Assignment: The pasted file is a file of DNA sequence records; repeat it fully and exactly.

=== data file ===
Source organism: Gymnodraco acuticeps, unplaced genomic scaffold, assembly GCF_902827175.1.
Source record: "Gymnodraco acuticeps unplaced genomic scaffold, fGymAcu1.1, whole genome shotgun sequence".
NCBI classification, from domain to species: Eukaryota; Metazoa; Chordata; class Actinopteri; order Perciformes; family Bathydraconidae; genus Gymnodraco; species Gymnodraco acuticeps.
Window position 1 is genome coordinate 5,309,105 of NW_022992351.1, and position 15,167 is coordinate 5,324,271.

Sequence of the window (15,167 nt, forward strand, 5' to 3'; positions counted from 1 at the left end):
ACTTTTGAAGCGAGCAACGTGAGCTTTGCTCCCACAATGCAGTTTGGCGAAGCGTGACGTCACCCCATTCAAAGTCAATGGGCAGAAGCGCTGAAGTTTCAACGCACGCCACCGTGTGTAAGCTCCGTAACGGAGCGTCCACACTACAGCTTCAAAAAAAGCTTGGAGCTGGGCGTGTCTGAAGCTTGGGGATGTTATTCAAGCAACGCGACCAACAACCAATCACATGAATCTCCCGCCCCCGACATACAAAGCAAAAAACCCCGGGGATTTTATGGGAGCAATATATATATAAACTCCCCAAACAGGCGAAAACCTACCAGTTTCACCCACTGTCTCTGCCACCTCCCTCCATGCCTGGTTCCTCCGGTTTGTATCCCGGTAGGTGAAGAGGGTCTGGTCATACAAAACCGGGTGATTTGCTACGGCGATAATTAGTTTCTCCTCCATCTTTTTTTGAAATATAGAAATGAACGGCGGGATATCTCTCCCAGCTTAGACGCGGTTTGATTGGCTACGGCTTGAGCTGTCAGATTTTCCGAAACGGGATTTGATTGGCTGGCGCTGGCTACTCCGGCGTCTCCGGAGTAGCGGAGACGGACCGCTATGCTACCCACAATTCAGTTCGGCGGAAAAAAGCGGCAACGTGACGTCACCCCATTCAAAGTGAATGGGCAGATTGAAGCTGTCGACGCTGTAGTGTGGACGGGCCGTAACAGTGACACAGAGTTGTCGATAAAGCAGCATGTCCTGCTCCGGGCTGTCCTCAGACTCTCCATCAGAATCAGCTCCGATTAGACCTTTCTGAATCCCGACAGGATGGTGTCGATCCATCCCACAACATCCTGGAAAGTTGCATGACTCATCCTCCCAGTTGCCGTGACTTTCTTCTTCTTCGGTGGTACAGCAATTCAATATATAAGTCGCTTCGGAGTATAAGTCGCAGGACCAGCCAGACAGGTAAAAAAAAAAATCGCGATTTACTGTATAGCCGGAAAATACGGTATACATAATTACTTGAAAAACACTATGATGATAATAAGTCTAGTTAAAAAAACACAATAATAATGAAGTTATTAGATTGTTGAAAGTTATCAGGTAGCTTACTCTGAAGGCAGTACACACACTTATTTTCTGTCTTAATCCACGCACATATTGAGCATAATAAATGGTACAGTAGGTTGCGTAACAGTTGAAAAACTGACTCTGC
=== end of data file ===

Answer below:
Source organism: Gymnodraco acuticeps, unplaced genomic scaffold, assembly GCF_902827175.1.
Source record: "Gymnodraco acuticeps unplaced genomic scaffold, fGymAcu1.1, whole genome shotgun sequence".
NCBI classification, from domain to species: Eukaryota; Metazoa; Chordata; class Actinopteri; order Perciformes; family Bathydraconidae; genus Gymnodraco; species Gymnodraco acuticeps.
Window position 1 is genome coordinate 5,309,105 of NW_022992351.1, and position 15,167 is coordinate 5,324,271.

Sequence of the window (15,167 nt, forward strand, 5' to 3'; positions counted from 1 at the left end):
ACTTTTGAAGCGAGCAACGTGAGCTTTGCTCCCACAATGCAGTTTGGCGAAGCGTGACGTCACCCCATTCAAAGTCAATGGGCAGAAGCGCTGAAGTTTCAACGCACGCCACCGTGTGTAAGCTCCGTAACGGAGCGTCCACACTACAGCTTCAAAAAAAGCTTGGAGCTGGGCGTGTCTGAAGCTTGGGGATGTTATTCAAGCAACGCGACCAACAACCAATCACATGAATCTCCCGCCCCCGACATACAAAGCAAAAAACCCCGGGGATTTTATGGGAGCAATATATATATAAACTCCCCAAACAGGCGAAAACCTACCAGTTTCACCCACTGTCTCTGCCACCTCCCTCCATGCCTGGTTCCTCCGGTTTGTATCCCGGTAGGTGAAGAGGGTCTGGTCATACAAAACCGGGTGATTTGCTACGGCGATAATTAGTTTCTCCTCCATCTTTTTTTGAAATATAGAAATGAACGGCGGGATATCTCTCCCAGCTTAGACGCGGTTTGATTGGCTACGGCTTGAGCTGTCAGATTTTCCGAAACGGGATTTGATTGGCTGGCGCTGGCTACTCCGGCGTCTCCGGAGTAGCGGAGACGGACCGCTATGCTACCCACAATTCAGTTCGGCGGAAAAAAGCGGCAACGTGACGTCACCCCATTCAAAGTGAATGGGCAGATTGAAGCTGTCGACGCTGTAGTGTGGACGGGCCGTAACAGTGACACAGAGTTGTCGATAAAGCAGCATGTCCTGCTCCGGGCTGTCCTCAGACTCTCCATCAGAATCAGCTCCGATTAGACCTTTCTGAATCCCGACAGGATGGTGTCGATCCATCCCACAACATCCTGGAAAGTTGCATGACTCATCCTCCCAGTTGCCGTGACTTTCTTCTTCTTCGGTGGTACAGCAATTCAATATATAAGTCGCTTCGGAGTATAAGTCGCAGGACCAGCCAGACAGGTAAAAAAAAAAATCGCGATTTACTGTATAGCCGGAAAATACGGTATACATAATTACTTGAAAAACACTATGATGATAATAAGTCTAGTTAAAAAAACACAATAATAATGAAGTTATTAGATTGTTGAAAGTTATCAGGTAGCTTACTCTGAAGGCAGTACACACACTTATTTTCTGTCTTAATCCACGCACATATTGAGCATAATAAATGGTACAGTAGGTTGCGTAACAGTTGAAAAACTGACTCTGC